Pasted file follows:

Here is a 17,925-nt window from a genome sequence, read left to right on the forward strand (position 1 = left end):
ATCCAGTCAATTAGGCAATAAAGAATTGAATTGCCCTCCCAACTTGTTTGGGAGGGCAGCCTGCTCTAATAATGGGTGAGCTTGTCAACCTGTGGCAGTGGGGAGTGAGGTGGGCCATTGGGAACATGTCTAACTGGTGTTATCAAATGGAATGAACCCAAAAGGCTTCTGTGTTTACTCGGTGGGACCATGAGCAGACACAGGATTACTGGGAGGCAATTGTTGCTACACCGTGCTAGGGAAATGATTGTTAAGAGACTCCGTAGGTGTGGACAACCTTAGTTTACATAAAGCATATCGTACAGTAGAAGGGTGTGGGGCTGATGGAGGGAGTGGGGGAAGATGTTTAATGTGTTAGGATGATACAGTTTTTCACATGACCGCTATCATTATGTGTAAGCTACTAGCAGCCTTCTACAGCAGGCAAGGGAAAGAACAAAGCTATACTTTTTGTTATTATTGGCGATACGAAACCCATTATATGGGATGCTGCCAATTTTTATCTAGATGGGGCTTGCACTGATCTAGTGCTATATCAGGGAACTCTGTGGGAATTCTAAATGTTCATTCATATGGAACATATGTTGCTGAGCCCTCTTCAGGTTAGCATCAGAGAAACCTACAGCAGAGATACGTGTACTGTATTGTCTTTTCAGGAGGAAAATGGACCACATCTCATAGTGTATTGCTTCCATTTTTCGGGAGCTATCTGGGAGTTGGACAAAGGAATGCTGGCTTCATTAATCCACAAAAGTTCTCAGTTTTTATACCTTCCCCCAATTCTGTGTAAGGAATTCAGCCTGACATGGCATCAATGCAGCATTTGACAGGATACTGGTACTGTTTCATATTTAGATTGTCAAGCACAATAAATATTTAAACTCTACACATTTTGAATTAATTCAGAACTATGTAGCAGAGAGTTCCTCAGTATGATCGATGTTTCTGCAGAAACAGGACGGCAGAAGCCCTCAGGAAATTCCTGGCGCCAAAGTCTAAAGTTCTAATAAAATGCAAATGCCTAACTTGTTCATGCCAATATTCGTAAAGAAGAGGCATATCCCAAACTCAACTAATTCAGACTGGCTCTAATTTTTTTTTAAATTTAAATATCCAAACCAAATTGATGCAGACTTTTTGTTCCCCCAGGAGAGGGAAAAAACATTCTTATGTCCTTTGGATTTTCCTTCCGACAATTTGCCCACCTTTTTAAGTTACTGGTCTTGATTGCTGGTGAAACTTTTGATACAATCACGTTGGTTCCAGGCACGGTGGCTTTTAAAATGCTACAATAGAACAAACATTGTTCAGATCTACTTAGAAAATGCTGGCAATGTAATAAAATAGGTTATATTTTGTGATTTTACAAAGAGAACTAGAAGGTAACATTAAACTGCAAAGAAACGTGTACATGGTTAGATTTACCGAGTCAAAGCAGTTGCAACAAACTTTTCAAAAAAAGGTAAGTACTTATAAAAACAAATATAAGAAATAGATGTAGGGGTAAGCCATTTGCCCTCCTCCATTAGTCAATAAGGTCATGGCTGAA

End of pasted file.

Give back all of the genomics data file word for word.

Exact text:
Here is a 17,925-nt window from a genome sequence, read left to right on the forward strand (position 1 = left end):
ATCCAGTCAATTAGGCAATAAAGAATTGAATTGCCCTCCCAACTTGTTTGGGAGGGCAGCCTGCTCTAATAATGGGTGAGCTTGTCAACCTGTGGCAGTGGGGAGTGAGGTGGGCCATTGGGAACATGTCTAACTGGTGTTATCAAATGGAATGAACCCAAAAGGCTTCTGTGTTTACTCGGTGGGACCATGAGCAGACACAGGATTACTGGGAGGCAATTGTTGCTACACCGTGCTAGGGAAATGATTGTTAAGAGACTCCGTAGGTGTGGACAACCTTAGTTTACATAAAGCATATCGTACAGTAGAAGGGTGTGGGGCTGATGGAGGGAGTGGGGGAAGATGTTTAATGTGTTAGGATGATACAGTTTTTCACATGACCGCTATCATTATGTGTAAGCTACTAGCAGCCTTCTACAGCAGGCAAGGGAAAGAACAAAGCTATACTTTTTGTTATTATTGGCGATACGAAACCCATTATATGGGATGCTGCCAATTTTTATCTAGATGGGGCTTGCACTGATCTAGTGCTATATCAGGGAACTCTGTGGGAATTCTAAATGTTCATTCATATGGAACATATGTTGCTGAGCCCTCTTCAGGTTAGCATCAGAGAAACCTACAGCAGAGATACGTGTACTGTATTGTCTTTTCAGGAGGAAAATGGACCACATCTCATAGTGTATTGCTTCCATTTTTCGGGAGCTATCTGGGAGTTGGACAAAGGAATGCTGGCTTCATTAATCCACAAAAGTTCTCAGTTTTTATACCTTCCCCCAATTCTGTGTAAGGAATTCAGCCTGACATGGCATCAATGCAGCATTTGACAGGATACTGGTACTGTTTCATATTTAGATTGTCAAGCACAATAAATATTTAAACTCTACACATTTTGAATTAATTCAGAACTATGTAGCAGAGAGTTCCTCAGTATGATCGATGTTTCTGCAGAAACAGGACGGCAGAAGCCCTCAGGAAATTCCTGGCGCCAAAGTCTAAAGTTCTAATAAAATGCAAATGCCTAACTTGTTCATGCCAATATTCGTAAAGAAGAGGCATATCCCAAACTCAACTAATTCAGACTGGCTCTAATTTTTTTTTAAATTTAAATATCCAAACCAAATTGATGCAGACTTTTTGTTCCCCCAGGAGAGGGAAAAAACATTCTTATGTCCTTTGGATTTTCCTTCCGACAATTTGCCCACCTTTTTAAGTTACTGGTCTTGATTGCTGGTGAAACTTTTGATACAATCACGTTGGTTCCAGGCACGGTGGCTTTTAAAATGCTACAATAGAACAAACATTGTTCAGATCTACTTAGAAAATGCTGGCAATGTAATAAAATAGGTTATATTTTGTGATTTTACAAAGAGAACTAGAAGGTAACATTAAACTGCAAAGAAACGTGTACATGGTTAGATTTACCGAGTCAAAGCAGTTGCAACAAACTTTTCAAAAAAAGGTAAGTACTTATAAAAACAAATATAAGAAATAGATGTAGGGGTAAGCCATTTGCCCTCCTCCATTAGTCAATAAGGTCATGGCTGAA